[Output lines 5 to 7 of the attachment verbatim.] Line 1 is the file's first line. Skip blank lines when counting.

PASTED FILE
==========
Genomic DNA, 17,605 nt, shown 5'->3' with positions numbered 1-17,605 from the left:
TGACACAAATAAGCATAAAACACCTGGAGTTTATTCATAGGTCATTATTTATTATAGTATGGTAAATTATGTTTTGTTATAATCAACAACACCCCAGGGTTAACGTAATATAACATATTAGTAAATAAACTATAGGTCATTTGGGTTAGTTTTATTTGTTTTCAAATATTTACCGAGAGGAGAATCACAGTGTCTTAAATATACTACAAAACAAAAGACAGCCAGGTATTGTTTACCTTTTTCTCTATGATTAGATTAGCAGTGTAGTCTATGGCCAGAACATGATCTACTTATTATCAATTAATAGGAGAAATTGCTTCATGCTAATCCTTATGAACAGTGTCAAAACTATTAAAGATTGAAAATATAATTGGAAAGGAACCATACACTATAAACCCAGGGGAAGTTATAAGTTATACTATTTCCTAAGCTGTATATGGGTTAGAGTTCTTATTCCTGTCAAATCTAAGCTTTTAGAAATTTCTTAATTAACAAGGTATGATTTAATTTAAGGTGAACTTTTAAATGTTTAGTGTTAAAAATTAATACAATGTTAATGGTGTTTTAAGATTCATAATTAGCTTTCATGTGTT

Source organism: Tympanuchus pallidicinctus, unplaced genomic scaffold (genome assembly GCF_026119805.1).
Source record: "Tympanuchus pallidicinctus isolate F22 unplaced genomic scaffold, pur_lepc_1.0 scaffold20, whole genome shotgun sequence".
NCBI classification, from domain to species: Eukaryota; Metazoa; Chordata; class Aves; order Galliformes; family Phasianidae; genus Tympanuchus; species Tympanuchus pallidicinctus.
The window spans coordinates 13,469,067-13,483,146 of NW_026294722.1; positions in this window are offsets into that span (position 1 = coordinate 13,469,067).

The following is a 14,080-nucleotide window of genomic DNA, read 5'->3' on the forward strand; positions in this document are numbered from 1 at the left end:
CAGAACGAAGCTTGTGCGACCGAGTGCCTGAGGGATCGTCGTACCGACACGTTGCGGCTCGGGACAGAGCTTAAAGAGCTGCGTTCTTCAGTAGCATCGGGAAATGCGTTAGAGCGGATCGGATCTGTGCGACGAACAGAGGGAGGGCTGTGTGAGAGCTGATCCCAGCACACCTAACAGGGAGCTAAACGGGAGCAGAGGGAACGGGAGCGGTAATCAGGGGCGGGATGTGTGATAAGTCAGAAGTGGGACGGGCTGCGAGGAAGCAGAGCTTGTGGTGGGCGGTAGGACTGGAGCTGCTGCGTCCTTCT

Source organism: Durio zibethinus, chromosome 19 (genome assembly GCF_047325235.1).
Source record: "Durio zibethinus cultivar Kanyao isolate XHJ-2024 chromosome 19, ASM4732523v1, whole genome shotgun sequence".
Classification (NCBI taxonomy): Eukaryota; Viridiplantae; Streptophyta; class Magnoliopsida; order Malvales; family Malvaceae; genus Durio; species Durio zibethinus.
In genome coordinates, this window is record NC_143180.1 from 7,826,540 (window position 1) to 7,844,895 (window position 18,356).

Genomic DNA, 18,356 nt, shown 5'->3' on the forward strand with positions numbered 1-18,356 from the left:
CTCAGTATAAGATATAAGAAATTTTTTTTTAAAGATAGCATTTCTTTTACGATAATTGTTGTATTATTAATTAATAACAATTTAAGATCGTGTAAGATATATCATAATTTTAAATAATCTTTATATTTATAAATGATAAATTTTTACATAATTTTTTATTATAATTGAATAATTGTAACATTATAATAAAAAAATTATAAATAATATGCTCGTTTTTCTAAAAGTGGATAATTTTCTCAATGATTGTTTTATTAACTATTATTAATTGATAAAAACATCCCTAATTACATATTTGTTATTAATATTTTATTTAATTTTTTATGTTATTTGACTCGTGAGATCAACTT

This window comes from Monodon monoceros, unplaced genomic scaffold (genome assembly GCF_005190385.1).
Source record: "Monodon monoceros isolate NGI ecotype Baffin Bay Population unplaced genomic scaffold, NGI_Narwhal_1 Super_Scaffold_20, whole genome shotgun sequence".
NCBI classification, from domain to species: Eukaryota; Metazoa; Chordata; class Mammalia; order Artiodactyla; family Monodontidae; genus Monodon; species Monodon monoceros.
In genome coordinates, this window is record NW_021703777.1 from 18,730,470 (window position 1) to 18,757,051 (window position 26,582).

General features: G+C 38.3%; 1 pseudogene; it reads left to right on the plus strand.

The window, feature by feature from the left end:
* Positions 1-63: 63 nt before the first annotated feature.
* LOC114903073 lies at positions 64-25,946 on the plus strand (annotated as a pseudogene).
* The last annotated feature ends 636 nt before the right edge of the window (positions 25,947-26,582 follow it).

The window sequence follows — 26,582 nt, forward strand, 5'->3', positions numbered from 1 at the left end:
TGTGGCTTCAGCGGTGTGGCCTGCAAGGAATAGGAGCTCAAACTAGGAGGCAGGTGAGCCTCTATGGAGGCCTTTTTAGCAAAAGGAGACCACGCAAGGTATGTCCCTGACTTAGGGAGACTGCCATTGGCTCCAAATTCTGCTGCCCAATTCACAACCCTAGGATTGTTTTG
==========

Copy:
NCBI classification, from domain to species: Eukaryota; Metazoa; Chordata; class Aves; order Galliformes; family Phasianidae; genus Tympanuchus; species Tympanuchus pallidicinctus.
The window spans coordinates 13,469,067-13,483,146 of NW_026294722.1; positions in this window are offsets into that span (position 1 = coordinate 13,469,067).

The following is a 14,080-nucleotide window of genomic DNA, read 5'->3' on the forward strand; positions in this document are numbered from 1 at the left end: